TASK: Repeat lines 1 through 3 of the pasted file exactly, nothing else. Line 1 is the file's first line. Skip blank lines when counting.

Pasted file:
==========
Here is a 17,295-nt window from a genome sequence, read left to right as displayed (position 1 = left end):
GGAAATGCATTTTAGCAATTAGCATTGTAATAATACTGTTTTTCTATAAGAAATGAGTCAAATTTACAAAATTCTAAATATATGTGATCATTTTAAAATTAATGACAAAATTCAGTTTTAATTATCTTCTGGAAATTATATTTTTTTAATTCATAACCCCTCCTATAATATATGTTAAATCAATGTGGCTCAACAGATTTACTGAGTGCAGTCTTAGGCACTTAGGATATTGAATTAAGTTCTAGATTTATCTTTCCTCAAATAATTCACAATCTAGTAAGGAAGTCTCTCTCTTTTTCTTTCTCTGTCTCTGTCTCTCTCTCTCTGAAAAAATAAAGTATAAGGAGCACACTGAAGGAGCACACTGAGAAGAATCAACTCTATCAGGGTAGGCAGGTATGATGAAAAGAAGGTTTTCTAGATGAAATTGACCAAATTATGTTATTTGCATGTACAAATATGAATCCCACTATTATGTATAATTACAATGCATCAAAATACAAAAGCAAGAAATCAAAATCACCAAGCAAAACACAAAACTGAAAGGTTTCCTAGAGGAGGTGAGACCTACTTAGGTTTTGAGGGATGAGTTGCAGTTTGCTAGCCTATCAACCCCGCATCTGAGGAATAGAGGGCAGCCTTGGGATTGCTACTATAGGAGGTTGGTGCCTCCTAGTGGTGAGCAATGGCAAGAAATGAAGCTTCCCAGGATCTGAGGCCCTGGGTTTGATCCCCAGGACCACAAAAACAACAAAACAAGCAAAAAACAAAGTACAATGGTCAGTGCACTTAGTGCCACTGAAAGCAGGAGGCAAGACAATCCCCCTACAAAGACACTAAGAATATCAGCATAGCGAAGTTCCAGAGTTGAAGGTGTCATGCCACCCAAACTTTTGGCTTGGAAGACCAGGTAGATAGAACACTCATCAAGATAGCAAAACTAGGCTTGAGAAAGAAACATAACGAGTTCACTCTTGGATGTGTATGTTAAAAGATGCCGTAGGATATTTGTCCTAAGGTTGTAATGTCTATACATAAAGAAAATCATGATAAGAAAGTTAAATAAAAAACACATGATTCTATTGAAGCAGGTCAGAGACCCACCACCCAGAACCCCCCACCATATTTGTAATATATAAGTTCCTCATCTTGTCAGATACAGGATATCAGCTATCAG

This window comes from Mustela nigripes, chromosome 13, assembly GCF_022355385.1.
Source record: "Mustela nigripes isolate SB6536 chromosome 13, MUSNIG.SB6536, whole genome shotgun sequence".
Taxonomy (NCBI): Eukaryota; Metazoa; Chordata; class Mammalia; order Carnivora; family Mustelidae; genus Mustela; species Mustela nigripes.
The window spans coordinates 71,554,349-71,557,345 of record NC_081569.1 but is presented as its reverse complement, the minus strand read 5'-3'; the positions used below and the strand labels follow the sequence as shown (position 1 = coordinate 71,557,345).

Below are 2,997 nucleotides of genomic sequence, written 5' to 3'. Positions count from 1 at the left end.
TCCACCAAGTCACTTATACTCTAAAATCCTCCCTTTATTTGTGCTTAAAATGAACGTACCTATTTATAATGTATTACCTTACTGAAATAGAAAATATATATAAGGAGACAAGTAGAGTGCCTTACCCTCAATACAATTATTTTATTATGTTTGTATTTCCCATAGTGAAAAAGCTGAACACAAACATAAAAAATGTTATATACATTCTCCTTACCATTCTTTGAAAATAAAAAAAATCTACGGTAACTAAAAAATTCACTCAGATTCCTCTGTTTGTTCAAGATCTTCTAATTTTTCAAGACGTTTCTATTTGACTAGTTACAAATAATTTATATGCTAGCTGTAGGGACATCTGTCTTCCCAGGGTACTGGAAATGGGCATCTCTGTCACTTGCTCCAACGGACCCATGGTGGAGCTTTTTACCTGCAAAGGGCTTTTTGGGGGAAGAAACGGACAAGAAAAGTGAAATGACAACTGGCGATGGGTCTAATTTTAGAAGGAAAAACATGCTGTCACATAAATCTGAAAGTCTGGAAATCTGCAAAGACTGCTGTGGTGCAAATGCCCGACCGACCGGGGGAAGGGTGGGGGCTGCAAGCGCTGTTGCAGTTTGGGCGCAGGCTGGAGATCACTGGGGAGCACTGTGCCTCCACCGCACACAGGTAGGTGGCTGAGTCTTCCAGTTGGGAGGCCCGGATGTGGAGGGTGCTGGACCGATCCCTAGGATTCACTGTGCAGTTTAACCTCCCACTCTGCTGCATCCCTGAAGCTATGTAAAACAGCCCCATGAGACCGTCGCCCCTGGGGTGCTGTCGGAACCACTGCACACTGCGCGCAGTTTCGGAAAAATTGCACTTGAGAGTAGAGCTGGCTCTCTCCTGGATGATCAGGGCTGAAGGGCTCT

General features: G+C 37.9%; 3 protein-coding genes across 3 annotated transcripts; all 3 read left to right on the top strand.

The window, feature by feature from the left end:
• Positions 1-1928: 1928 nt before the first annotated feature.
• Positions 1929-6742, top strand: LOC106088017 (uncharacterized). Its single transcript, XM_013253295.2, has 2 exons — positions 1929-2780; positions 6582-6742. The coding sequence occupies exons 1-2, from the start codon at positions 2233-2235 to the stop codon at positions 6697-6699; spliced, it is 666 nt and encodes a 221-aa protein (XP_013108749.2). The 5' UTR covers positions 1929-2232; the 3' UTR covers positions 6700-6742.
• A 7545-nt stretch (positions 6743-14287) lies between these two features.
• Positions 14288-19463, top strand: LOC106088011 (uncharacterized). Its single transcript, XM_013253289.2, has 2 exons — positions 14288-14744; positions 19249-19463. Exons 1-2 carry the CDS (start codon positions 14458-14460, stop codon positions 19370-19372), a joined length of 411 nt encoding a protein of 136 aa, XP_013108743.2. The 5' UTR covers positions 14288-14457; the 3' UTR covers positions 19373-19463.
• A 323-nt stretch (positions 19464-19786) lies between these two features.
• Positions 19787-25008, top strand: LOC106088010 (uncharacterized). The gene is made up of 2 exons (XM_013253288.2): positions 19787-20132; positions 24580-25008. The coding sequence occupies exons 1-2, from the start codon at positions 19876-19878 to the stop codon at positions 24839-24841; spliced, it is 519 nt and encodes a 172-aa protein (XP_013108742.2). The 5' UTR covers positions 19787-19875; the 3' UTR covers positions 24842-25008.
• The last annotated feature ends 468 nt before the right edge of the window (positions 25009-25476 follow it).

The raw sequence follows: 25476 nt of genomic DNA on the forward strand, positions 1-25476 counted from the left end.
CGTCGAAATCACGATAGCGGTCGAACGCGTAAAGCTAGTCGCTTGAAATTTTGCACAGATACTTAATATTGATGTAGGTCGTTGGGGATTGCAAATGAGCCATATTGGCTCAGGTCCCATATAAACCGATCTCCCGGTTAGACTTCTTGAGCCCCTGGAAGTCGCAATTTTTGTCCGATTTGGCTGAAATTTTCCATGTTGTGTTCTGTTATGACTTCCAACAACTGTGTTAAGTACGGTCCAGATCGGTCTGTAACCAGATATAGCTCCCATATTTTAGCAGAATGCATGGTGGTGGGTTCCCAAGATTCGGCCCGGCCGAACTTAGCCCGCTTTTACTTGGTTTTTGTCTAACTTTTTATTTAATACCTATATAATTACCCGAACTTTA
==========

Here is a 17,295-nt window from a genome sequence, read left to right as displayed (position 1 = left end):
GGAAATGCATTTTAGCAATTAGCATTGTAATAATACTGTTTTTCTATAAGAAATGAGTCAAATTTACAAAATTCTAAATATATGTGATCATTTTAAAATTAATGACAAAATTCAGTTTTAATTATCTTCTGGAAATTATATTTTTTTAATTCATAACCCCTCCTATAATATATGTTAAATCAATGTGGCTCAACAGATTTACTGAGTGCAGTCTTAGGCACTTAGGATATTGAATTAAGTTCTAGATTTATCTTTCCTCAAATAATTCACAATCTAGTAAGGAAGTCTCTCTCTTTTTCTTTCTCTGTCTCTGTCTCTCTCTCTCTGAAAAAATAAAGTATAAGGAGCACACTGAAGGAGCACACTGAGAAGAATCAACTCTATCAGGGTAGGCAGGTATGATGAAAAGAAGGTTTTCTAGATGAAATTGACCAAATTATGTTATTTGCATGTACAAATATGAATCCCACTATTATGTATAATTACAATGCATCAAAATACAAAAGCAAGAAATCAAAATCACCAAGCAAAACACAAAACTGAAAGGTTTCCTAGAGGAGGTGAGACCTACTTAGGTTTTGAGGGATGAGTTGCAGTTTGCTAGCCTATCAACCCCGCATCTGAGGAATAGAGGGCAGCCTTGGGATTGCTACTATAGGAGGTTGGTGCCTCCTAGTGGTGAGCAATGGCAAGAAATGAAGCTTCCCAGGATCTGAGGCCCTGGGTTTGATCCCCAGGACCACAAAAACAACAAAACAAGCAAAAAACAAAGTACAATGGTCAGTGCACTTAGTGCCACTGAAAGCAGGAGGCAAGACAATCCCCCTACAAAGACACTAAGAATATCAGCATAGCGAAGTTCCAGAGTTGAAGGTGTCATGCCACCCAAACTTTTGGCTTGGAAGACCAGGTAGATAGAACACTCATCAAGATAGCAAAACTAGGCTTGAGAAAGAAACATAACGAGTTCACTCTTGGATGTGTATGTTAAAAGATGCCGTAGGATATTTGTCCTAAGGTTGTAATGTCTATACATAAAGAAAATCATGATAAGAAAGTTAAATAAAAAACACATGATTCTATTGAAGCAGGTCAGAGACCCACCACCCAGAACCCCCCACCATATTTGTAATATATAAGTTCCTCATCTTGTCAGATACAGGATATCAGCTATCAG

This window comes from Mustela nigripes, chromosome 13, assembly GCF_022355385.1.